President Trump suffered a humiliating loss last week in his attempt to repeal the Affordable Care Act, but it’s apparently not stopping him from taking further stabs at other policy achievements from the Obama administration. In fact, he wasted no time on Monday, getting to work on rolling back four House Joint Resolutions signed by the former president in four key areas:


H.J. Res. 57:  The signing gets rid of the Department of Education regulations relating to the Every Student Succeeds Act, which holds schools responsible for student performance. Democrats believe poorly performing schools will be able to escape scrutiny without the regulations.

H.J. Res. 58: Trump nullifies the DOE rule regarding the programs that train new K-12 teachers. The regulation made states give out yearly ratings for their training programs. The idea was to be sure that new teachers were more prepared to enter the classrooms.

The Interior

H.J. Res. 44: Trump’s order ends the Bureau of Land Management’s Resource Management Rule, also known as BLM 2.0. President Obama signed this measure in 2016 “to manage and conserve public lands for the use and enjoyment of present and future generations.” His point was to address things like wildfires, renewable energy and conservation of wildlife habitat. But Republicans siding with Trump said it took away states ability for input and created more bureaucracy.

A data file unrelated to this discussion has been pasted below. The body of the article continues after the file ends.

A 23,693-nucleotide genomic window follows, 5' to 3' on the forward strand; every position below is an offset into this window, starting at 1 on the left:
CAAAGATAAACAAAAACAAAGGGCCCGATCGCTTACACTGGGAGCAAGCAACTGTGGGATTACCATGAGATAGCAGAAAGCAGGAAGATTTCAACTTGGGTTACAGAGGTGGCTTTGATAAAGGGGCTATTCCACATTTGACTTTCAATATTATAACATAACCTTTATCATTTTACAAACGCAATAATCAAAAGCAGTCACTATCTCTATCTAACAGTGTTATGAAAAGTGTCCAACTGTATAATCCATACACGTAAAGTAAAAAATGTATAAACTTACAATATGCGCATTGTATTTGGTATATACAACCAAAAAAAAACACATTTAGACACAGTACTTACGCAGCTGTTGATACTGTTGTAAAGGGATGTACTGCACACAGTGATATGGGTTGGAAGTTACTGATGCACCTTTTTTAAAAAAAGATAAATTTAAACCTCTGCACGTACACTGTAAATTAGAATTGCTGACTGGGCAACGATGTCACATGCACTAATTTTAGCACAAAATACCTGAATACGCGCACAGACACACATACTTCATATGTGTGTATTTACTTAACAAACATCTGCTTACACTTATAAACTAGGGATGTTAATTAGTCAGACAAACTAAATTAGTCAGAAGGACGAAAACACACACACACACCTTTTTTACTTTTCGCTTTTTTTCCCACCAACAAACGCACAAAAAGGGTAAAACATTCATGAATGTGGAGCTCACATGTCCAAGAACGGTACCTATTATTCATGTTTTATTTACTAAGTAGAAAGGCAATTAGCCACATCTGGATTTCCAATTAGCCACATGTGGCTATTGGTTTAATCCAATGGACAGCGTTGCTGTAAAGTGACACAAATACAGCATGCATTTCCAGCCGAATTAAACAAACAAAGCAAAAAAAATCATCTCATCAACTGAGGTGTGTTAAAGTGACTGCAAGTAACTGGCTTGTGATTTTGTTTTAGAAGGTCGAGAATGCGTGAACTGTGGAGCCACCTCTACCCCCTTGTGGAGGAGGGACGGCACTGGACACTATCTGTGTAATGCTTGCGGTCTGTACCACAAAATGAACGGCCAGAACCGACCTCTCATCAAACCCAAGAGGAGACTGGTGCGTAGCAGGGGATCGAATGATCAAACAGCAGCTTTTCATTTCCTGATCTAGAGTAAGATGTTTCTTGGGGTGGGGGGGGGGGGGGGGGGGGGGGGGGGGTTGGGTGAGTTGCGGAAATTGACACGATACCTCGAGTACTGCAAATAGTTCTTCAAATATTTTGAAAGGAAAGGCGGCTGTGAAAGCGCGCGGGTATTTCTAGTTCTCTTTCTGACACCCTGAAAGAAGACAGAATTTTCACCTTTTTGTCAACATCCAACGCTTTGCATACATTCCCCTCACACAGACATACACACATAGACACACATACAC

H.J. Res. 37: The president’s signing of this nullification does away with a rule issued by the Department of Defense, the General Services Administration and NASA, which requires businesses seeking federal contracts to disclose information on their compliance with 14 federal labor laws and correct any violations.

The Environment

Trump was expected to sign an executive order on Tuesday that rolls back the federal government’s role in enforcing climate regulations. The order will begin a review of the Clean Power Plan initiative, and also halt the moratorium on coal mining on US federal lands.  At least six Obama administration regulations aimed at curbing climate change are expected to be rolled back.